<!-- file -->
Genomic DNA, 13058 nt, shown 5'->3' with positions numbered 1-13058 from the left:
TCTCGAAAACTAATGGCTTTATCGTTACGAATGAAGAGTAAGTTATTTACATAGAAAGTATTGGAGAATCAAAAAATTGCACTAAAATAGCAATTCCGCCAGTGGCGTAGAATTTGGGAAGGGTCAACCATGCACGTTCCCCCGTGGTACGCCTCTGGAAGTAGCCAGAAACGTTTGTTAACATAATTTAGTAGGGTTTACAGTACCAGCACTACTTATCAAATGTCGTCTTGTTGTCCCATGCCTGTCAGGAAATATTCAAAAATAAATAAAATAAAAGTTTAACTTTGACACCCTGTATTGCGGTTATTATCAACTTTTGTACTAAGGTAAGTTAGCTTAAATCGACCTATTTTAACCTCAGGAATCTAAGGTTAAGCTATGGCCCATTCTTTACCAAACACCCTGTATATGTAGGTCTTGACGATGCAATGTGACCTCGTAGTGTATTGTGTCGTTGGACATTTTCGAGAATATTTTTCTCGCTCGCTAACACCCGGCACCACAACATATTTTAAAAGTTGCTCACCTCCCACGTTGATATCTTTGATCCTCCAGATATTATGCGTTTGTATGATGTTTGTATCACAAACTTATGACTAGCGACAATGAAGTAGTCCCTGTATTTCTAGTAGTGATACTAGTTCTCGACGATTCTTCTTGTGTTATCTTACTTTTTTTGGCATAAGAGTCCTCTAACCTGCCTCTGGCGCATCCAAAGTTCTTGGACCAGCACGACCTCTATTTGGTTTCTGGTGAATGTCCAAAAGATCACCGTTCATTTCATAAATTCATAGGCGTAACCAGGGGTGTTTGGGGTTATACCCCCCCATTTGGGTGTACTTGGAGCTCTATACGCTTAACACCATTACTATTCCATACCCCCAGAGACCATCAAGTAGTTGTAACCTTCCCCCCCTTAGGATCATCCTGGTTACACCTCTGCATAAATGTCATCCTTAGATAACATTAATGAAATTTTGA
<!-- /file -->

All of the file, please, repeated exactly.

Genomic DNA, 13058 nt, shown 5'->3' with positions numbered 1-13058 from the left:
TCTCGAAAACTAATGGCTTTATCGTTACGAATGAAGAGTAAGTTATTTACATAGAAAGTATTGGAGAATCAAAAAATTGCACTAAAATAGCAATTCCGCCAGTGGCGTAGAATTTGGGAAGGGTCAACCATGCACGTTCCCCCGTGGTACGCCTCTGGAAGTAGCCAGAAACGTTTGTTAACATAATTTAGTAGGGTTTACAGTACCAGCACTACTTATCAAATGTCGTCTTGTTGTCCCATGCCTGTCAGGAAATATTCAAAAATAAATAAAATAAAAGTTTAACTTTGACACCCTGTATTGCGGTTATTATCAACTTTTGTACTAAGGTAAGTTAGCTTAAATCGACCTATTTTAACCTCAGGAATCTAAGGTTAAGCTATGGCCCATTCTTTACCAAACACCCTGTATATGTAGGTCTTGACGATGCAATGTGACCTCGTAGTGTATTGTGTCGTTGGACATTTTCGAGAATATTTTTCTCGCTCGCTAACACCCGGCACCACAACATATTTTAAAAGTTGCTCACCTCCCACGTTGATATCTTTGATCCTCCAGATATTATGCGTTTGTATGATGTTTGTATCACAAACTTATGACTAGCGACAATGAAGTAGTCCCTGTATTTCTAGTAGTGATACTAGTTCTCGACGATTCTTCTTGTGTTATCTTACTTTTTTTGGCATAAGAGTCCTCTAACCTGCCTCTGGCGCATCCAAAGTTCTTGGACCAGCACGACCTCTATTTGGTTTCTGGTGAATGTCCAAAAGATCACCGTTCATTTCATAAATTCATAGGCGTAACCAGGGGTGTTTGGGGTTATACCCCCCCATTTGGGTGTACTTGGAGCTCTATACGCTTAACACCATTACTATTCCATACCCCCAGAGACCATCAAGTAGTTGTAACCTTCCCCCCCTTAGGATCATCCTGGTTACACCTCTGCATAAATGTCATCCTTAGATAACATTAATGAAATTTTGA